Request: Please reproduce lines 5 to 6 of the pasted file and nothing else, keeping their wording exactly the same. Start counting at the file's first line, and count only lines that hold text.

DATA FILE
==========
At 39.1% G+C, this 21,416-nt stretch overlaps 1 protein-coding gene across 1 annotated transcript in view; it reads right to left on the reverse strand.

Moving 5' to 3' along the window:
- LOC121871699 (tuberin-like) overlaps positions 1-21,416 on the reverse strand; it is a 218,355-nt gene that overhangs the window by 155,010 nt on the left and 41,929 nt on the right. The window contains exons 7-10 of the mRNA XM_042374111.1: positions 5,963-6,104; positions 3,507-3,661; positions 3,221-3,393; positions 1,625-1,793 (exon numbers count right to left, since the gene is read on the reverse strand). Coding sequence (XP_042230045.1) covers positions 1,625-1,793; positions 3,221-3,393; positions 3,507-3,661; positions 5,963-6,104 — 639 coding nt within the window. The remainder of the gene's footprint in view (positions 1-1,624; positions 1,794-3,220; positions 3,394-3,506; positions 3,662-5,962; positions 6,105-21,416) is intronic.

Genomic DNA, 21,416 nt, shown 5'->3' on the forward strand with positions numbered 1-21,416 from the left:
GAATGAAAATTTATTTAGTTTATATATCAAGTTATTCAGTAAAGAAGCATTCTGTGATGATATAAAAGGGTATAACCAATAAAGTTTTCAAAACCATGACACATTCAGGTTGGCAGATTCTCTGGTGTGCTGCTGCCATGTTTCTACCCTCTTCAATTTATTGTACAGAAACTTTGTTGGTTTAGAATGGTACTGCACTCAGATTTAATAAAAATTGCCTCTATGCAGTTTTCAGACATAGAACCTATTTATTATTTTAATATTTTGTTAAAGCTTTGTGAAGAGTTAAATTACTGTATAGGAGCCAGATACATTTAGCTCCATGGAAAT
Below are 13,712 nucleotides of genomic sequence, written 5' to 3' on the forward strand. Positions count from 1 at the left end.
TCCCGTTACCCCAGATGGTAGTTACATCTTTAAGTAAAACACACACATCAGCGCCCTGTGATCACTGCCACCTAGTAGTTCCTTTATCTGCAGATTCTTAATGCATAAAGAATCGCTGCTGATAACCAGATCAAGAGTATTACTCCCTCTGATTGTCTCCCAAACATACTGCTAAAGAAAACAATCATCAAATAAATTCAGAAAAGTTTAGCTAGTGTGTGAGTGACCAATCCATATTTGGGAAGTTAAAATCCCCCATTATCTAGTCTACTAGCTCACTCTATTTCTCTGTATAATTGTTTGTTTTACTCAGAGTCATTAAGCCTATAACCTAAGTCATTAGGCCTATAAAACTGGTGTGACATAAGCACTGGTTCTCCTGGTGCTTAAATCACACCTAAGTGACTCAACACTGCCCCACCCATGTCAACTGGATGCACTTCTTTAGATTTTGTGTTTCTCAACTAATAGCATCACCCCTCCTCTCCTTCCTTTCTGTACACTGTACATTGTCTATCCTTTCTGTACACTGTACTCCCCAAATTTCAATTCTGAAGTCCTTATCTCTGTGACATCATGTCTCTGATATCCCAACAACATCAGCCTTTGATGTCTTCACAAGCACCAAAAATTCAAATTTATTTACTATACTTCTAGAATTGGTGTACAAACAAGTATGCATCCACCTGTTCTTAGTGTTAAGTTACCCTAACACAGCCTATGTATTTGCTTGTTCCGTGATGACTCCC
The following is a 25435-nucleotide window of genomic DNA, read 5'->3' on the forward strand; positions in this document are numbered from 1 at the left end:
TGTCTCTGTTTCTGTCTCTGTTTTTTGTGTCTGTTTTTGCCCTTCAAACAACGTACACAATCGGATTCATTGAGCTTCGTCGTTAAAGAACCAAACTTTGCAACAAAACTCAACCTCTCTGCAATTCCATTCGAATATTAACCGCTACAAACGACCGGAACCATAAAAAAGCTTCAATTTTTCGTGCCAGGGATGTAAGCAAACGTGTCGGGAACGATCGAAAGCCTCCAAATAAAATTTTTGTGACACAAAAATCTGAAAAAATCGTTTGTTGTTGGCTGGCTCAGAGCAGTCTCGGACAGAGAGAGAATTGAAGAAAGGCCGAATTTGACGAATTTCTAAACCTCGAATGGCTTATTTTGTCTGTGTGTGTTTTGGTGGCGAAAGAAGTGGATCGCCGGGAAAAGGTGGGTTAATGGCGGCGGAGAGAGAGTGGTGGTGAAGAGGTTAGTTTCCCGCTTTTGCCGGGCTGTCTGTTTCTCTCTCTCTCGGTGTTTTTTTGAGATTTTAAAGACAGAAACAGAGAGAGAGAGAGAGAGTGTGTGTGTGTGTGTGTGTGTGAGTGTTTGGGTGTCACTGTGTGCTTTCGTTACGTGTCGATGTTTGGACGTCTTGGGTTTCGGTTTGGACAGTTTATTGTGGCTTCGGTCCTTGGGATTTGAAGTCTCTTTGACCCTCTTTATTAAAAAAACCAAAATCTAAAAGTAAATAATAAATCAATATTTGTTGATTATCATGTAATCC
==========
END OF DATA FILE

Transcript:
GAATGAAAATTTATTTAGTTTATATATCAAGTTATTCAGTAAAGAAGCATTCTGTGATGATATAAAAGGGTATAACCAATAAAGTTTTCAAAACCATGACACATTCAGGTTGGCAGATTCTCTGGTGTGCTGCTGCCATGTTTCTACCCTCTTCAATTTATTGTACAGAAACTTTGTTGGTTTAGAATGGTACTGCACTCAGATTTAATAAAAATTGCCTCTATGCAGTTTTCAGACATAGAACCTATTTATTATTTTAATATTTTGTTAAAGCTTTGTGAAGAGTTAAATTACTGTATAGGAGCCAGATACATTTAGCTCCATGGAAAT
Below are 13,712 nucleotides of genomic sequence, written 5' to 3' on the forward strand. Positions count from 1 at the left end.